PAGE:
How to be a Greedy American
Thanks to Google and MSNH&v=1&q=greedy+american">M.S.N. for recognizing me as the 3rd highest “Greedy American.” If I could go choose to be known by any one moniker, it would be as a “greedy American.” But this got me to thinking: who are the real greedy Americans? (And how can I capitalize on my search engine hits?) What is the essence of being selfish, anyway?
The short answer is simple: a selfish individual places his interests and his life before that of others. But merely choosing to be selfish does not provide any guidance for action. To act on any abstract idea, you must decide how to apply it in concrete situations. Should you (as the common misconception goes) simply do whatever you feel like? Are cheating, lying, and thieving selfish actions? What about caring for other people? To answer these questions (and many others!) and apply them to your life, you must integrate abstract ideas into the rest of your knowledge. As Leonard Peikoff points out in OPAR, one cannot act on any idea outside the context of the rest of his knowledge.
To live a selfish life is to make one’s values a primary. But to be successful in living as a human being, man must life by rational values, not by random whims and desires, but by rationally chosen goals which are true to his nature as a human being. This requires a fully developed moral code based on the values required for man’s survival, such as rationality, productivity, and honesty. In other words, selfishness is not for dummies: it requires an active and constant dedication to being a purposeful, rational, and productive individual.
With this context in mind, who qualifies as the “greediest” American? I think the essence of a selfish individual is the absolute and uncompromising pursuit of his values. The main obstacle the majority of people have in this regard is not that they regard the pursuit of selfish values as wrong, but that they do not have values of their own to begin with. I don’t just mean the second-handed losers who are unable to make anything of their life, but also those individuals who are ostensibly successful and self-interested in their goals, but are unable to take pleasure from them because their philosophy does not allow them to enjoy their success.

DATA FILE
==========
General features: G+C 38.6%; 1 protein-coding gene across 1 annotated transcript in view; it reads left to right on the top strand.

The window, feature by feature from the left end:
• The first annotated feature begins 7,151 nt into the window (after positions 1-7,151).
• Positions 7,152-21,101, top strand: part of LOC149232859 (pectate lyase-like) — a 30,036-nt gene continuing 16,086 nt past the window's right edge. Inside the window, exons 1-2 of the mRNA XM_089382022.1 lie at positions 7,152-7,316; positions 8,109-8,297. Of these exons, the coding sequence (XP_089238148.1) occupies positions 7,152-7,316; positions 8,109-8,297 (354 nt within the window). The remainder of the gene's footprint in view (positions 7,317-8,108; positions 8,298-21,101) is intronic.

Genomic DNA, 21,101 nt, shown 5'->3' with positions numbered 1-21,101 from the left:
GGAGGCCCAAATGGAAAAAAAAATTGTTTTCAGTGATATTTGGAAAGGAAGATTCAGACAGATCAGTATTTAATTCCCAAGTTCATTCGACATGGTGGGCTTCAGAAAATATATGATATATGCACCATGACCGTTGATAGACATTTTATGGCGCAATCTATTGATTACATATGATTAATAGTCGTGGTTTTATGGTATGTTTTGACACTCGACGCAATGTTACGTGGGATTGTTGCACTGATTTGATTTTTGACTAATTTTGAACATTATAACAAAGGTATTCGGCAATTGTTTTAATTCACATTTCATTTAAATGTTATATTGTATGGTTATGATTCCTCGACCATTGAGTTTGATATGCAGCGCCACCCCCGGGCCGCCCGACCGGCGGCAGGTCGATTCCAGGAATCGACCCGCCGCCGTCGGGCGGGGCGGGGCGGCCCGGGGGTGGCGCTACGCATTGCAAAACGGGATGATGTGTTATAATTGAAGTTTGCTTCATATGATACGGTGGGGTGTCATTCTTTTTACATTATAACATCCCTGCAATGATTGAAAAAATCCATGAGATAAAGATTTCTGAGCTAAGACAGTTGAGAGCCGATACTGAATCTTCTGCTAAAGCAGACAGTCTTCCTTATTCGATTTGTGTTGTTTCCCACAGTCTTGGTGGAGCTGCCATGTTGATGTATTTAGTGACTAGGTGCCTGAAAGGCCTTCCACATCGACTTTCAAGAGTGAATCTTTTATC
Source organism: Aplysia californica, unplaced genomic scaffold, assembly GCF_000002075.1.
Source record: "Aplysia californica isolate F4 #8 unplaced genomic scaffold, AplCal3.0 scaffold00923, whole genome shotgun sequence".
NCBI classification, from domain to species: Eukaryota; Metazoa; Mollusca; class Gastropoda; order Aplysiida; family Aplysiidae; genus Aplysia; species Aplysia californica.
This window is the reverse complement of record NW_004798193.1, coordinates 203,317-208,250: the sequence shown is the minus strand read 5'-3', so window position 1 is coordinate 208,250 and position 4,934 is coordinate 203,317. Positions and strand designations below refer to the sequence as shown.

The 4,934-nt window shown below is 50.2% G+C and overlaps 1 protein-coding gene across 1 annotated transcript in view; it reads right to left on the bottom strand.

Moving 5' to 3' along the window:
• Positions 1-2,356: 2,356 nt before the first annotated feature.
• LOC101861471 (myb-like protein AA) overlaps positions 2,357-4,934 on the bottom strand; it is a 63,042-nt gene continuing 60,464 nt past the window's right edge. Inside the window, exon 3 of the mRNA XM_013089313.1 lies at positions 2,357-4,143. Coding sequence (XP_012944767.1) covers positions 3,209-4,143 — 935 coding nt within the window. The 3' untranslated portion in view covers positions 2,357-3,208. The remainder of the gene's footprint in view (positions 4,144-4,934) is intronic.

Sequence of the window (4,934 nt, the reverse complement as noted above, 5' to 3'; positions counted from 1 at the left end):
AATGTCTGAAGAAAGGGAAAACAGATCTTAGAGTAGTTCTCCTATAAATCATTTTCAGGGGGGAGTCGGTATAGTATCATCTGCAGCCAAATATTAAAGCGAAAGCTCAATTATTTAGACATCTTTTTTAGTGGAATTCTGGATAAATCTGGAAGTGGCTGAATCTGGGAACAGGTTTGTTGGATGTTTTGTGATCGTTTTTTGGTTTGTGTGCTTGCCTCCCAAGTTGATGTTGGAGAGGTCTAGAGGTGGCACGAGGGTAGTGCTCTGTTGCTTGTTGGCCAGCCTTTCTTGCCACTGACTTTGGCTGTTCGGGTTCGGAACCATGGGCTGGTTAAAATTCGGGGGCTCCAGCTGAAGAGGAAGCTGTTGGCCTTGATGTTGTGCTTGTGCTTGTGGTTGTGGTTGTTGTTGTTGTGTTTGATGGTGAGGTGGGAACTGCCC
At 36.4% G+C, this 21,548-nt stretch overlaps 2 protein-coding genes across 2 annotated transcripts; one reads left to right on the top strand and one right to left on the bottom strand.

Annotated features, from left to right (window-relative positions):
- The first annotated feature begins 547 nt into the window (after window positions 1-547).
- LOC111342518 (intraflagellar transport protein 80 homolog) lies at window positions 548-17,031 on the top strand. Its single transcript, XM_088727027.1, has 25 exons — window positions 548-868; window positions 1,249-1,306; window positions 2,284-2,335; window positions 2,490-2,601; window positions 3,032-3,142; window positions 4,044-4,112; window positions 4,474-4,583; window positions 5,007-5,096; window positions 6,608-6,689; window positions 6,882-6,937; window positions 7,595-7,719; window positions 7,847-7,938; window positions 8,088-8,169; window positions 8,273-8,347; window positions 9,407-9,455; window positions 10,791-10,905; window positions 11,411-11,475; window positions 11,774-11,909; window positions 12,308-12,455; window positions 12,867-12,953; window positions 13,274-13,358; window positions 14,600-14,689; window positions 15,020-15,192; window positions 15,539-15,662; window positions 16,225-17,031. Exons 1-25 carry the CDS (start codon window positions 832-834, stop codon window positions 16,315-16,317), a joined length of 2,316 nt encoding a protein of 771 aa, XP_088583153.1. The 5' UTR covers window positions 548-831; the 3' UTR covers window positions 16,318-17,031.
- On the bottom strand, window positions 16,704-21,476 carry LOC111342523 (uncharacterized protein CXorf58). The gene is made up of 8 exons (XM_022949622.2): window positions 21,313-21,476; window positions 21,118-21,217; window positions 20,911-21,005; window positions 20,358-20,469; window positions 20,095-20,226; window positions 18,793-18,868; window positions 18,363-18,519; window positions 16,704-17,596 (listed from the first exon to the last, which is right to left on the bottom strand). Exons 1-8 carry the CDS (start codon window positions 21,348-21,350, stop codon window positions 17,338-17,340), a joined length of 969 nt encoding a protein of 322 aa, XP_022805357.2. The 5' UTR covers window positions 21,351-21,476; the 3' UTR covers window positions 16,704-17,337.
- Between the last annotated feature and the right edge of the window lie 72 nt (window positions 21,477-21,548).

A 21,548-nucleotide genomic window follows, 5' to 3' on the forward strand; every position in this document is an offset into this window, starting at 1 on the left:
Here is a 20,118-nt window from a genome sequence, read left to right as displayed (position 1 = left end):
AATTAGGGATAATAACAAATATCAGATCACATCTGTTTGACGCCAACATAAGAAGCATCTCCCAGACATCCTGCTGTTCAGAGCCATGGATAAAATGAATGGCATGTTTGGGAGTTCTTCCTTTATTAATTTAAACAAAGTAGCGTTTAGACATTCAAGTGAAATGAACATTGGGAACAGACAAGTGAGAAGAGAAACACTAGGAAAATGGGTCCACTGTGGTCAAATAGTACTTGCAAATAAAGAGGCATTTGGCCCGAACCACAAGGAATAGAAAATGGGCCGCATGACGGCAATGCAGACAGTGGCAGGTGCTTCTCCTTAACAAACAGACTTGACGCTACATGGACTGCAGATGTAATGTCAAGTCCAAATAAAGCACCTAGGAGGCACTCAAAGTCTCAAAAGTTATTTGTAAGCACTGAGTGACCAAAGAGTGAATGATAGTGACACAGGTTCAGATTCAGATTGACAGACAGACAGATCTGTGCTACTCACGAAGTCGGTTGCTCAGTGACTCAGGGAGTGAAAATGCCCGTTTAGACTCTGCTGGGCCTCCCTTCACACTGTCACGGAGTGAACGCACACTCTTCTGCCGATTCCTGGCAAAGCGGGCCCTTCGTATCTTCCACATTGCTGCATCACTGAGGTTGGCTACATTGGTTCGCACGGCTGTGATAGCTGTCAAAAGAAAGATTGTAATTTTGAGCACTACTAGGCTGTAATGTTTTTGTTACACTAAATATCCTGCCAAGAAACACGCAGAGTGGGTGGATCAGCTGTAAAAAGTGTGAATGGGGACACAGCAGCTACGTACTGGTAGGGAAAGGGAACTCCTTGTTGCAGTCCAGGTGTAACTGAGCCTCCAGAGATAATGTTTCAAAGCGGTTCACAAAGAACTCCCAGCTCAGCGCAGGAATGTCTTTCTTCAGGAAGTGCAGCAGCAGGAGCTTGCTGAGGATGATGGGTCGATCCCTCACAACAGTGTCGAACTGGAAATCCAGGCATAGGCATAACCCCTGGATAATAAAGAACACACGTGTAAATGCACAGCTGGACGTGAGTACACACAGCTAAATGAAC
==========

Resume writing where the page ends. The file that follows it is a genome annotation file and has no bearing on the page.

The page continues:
I’ve known many such people in my life: by any normal measure, they are excellent students, dedicated to their goals, and envied by their peers. But because they implicitly accept a philosophy denies their life as an end in itself, they are plagued by constant feelings of guilt, inadequacy, and self-degradation. The most common external sign of their inner turmoil is their tendency to have self-destructive, abusive relationships, or an inability to have any relationships of mutual admiration.
For this reason, it is hard to know the moral character of a person merely by looking at his achievements. For example, Bill Gates is unquestionably a successful and passionate individual when it comes to his work – he must be in order to create a company like Microsoft. But just because he lives a productive and materially successful life does not necessarily mean that he has a philosophy that allows him to reap the rewards of his achievements. His true motivation might be an obligation to contribute to society, a need to outdo his peers, or perhaps feelings of inadequacy because he cannot live up to his father’s expectations. Perhaps he became a software designer to live up to social expectation in spite of his true ambitions of being an artist. Without knowing the motivation for his success, we can’t know whether he is able to enjoy it. The fact that he offers excuses (excuses, mind you!) for his success and wastes his wealth away on charities is certainly not a positive sign.
There is another kind of philosophy whose outcome I still don’t know because I’m too young to know anyone who has lived his life by it. It’s the individual who lives by a proper philosophy, but has given up on (usually unknowingly) on philosophy as such because the meaningless void of today’s culture is all he knows. He will usually describe himself as a pragmatist, but only because he does not realize that there exists a name for his morality: rational self-interest. I’ve only known a few such individuals in my life, and they are the ones I want to expose to the ideas of Objectivism. Why? Because I used to be one of them.
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